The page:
People often ask me about my current home,
I could tell you so many stories of a people with music in their language, with languages like fruit, and with fruits like water. I could tell you a story of a people who have peoples within peoples. I could tell you a story of people who originated from the Sahara,
And people always precociously reminisce and extrapolate from their experiences from others countries. And yes, it’s very similar. There are many people who are without. The wealth and income inequality is the highest in the world. To this day, I still meet people who tell me they think South
Now usually, globally, inequality has a weird inverse effect. In many countries where you have great wealth accumulation and disposable income, you have people who are unhappy, emotionally unhealthy, spiritually sick, divorce-happy, etc. Much of this came out in the book Afluenza. Long working hours, living alone and loneliness, insatiable quest for material gain, broken families, non-stop commercialism—all these things are related to our quest for more. So what seemed like a good thing has resulted in a societal sickness in which we have produced an unhappy people, and that’s not the worst part. We produce a unhappiness-begetting unhappy people; in the same way that a mother can transmit AIDS to a baby (MTCT), so we infect our children with this infectious contagion of epidemic proportions and we teach them how to infect their children.
Fly a million miles or a thousand miles to any developing country or “third world” country? What do you a see? Before you answer that, remember that these people have very little. They make very little money, they eat very little food. They have a limited view of life and are not considered “cosmopolitan.” Look hard; what do you see? You see a smiling people. You see people who are happy. You see people who give more of what they have than the amount that Westerners give. You see people who overly hospitable and overly loving. You see people who love life and are happy with nothing. You see people who are not university educated yet life professors who enjoy teaching and learning. You see people who are joyful. You see people who give even the nothing you have. You see love.
Now hop back on your plane and fly another thousand kilometers to
And it hits you. Things are different. It’s the first country you enter where people are both poor and angry. They are poor and bitter. They are poor and resentful. They are poor and ready to fight. To date, I have not fully figured out why this is, nor do I expect to fully understand this dynamic, but I know it is true, and I have experienced. In the rest of the world, poor people are happy. Here poor people are unhappy.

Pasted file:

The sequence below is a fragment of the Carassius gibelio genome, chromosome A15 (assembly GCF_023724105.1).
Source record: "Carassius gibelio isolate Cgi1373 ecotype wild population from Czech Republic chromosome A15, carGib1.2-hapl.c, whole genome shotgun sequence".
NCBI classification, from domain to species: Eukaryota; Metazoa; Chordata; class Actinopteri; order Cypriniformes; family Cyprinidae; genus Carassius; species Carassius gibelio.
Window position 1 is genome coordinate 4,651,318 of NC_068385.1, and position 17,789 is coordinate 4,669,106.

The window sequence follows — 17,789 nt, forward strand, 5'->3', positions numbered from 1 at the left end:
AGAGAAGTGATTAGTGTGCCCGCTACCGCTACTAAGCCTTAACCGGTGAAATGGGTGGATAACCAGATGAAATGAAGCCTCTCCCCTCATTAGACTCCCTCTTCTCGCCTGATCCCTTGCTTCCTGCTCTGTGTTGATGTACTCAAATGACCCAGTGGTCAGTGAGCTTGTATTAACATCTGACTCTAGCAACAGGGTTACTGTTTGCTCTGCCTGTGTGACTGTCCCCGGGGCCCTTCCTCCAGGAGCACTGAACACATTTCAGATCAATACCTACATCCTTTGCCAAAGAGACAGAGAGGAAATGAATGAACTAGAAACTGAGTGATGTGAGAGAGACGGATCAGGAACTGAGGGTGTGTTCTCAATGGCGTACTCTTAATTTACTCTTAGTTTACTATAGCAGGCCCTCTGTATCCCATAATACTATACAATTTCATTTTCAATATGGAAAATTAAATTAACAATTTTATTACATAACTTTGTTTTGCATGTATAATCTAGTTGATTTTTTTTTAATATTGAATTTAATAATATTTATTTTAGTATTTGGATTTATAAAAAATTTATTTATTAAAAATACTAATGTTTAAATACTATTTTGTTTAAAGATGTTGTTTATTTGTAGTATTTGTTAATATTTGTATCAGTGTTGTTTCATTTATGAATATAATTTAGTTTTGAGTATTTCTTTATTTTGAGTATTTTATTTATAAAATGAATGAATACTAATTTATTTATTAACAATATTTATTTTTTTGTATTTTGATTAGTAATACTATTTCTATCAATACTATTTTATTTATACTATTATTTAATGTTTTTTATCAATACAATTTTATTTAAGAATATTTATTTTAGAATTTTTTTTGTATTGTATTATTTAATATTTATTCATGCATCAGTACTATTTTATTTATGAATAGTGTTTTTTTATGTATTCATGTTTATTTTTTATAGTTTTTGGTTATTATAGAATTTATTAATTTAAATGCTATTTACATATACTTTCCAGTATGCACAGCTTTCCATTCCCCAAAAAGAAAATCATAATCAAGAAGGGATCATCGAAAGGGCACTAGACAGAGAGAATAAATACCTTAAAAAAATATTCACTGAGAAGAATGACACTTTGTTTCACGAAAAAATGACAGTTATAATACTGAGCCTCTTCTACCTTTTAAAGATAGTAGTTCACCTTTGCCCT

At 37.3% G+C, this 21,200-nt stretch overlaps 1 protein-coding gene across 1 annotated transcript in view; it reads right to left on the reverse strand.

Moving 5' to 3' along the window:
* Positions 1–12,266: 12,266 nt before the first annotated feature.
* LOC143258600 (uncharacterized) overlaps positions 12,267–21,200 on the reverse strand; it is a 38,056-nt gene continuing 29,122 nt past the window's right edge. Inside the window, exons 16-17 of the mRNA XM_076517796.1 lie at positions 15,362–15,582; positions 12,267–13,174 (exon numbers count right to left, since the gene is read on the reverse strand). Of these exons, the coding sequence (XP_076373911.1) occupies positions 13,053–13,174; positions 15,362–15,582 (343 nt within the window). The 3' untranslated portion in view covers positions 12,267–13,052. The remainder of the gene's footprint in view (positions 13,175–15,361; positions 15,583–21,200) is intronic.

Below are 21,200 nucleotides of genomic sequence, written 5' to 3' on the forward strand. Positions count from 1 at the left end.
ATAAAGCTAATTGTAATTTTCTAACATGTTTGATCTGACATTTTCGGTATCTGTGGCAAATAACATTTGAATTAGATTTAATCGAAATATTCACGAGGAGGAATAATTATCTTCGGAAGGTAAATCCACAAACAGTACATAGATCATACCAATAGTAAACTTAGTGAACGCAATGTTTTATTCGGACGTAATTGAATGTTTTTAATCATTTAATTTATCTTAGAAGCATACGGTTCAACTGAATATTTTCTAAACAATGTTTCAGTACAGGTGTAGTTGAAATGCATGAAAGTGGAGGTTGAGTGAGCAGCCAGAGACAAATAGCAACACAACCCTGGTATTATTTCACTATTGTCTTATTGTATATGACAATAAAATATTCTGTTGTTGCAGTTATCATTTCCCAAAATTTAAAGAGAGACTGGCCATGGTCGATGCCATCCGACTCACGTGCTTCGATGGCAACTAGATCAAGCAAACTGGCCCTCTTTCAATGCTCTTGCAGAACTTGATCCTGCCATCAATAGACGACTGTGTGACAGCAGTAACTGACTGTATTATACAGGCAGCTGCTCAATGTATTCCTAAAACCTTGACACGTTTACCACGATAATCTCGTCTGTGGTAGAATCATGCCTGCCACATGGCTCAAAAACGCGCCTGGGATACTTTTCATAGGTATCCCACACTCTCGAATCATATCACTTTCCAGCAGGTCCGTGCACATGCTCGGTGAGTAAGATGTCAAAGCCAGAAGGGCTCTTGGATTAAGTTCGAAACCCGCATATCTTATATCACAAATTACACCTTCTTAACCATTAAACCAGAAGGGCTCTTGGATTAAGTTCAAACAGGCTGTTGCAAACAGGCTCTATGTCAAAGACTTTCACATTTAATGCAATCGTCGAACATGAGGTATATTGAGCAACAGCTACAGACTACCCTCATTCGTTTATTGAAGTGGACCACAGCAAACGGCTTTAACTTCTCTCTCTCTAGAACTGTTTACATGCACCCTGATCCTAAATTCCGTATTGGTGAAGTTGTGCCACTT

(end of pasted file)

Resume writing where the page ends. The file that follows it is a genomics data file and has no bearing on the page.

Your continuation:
Even Europeans have told me they can tell when the person they are meeting is not a South African because the demeanor is different. The foreign Africans seem happier, unfettered down by the materialistic society’s weights. It’s like they are the stereotype of poor people in the global community. But when you see an African that it is bitter or beaten down or unhappy, they tend to be South African.
Perhaps this is because of the ridiculous inequality that exists here between the haves and the have-nots. Perhaps it is because in all the 14 years since apartheid wealth inequality has not improved; crime has not improved (though some officials say it has; to be fair you must look at a specific region and a between specific years); etc.
Yet in all their grievances over the years with apartheid and the unfair societal, mental, and emotional enslavement under this system that benefited the ruling people socioeconomically, I have not heard of one retaliatory incident once apartheid ended. Is there still tension between races? Yes. But has there been any clashes between whites and blacks? No.
So what do they do with all the anger? I am not sure, but I can tell you where there have been clashes—with foreigners. They are not only visibly angry with foreigners they are actively angry. You see many South Africans are upset over the international response to their plight. Even though we non-South African Africans feel we did do things and had an influence over what happened in
And so we have had clashes. For a two weeks now, gangs in Alexandra (
Immigration issues happen all over the world—
But just a few years back when people fled
In fact this phenomenon extends to a geopolitical framework. Many African nations (if you can really speak of a nation [you cannot]) are offended by protectionist trade policies (could be seen as the trade manifestation of xenophobia though that is pushing it) and xenophobia displayed in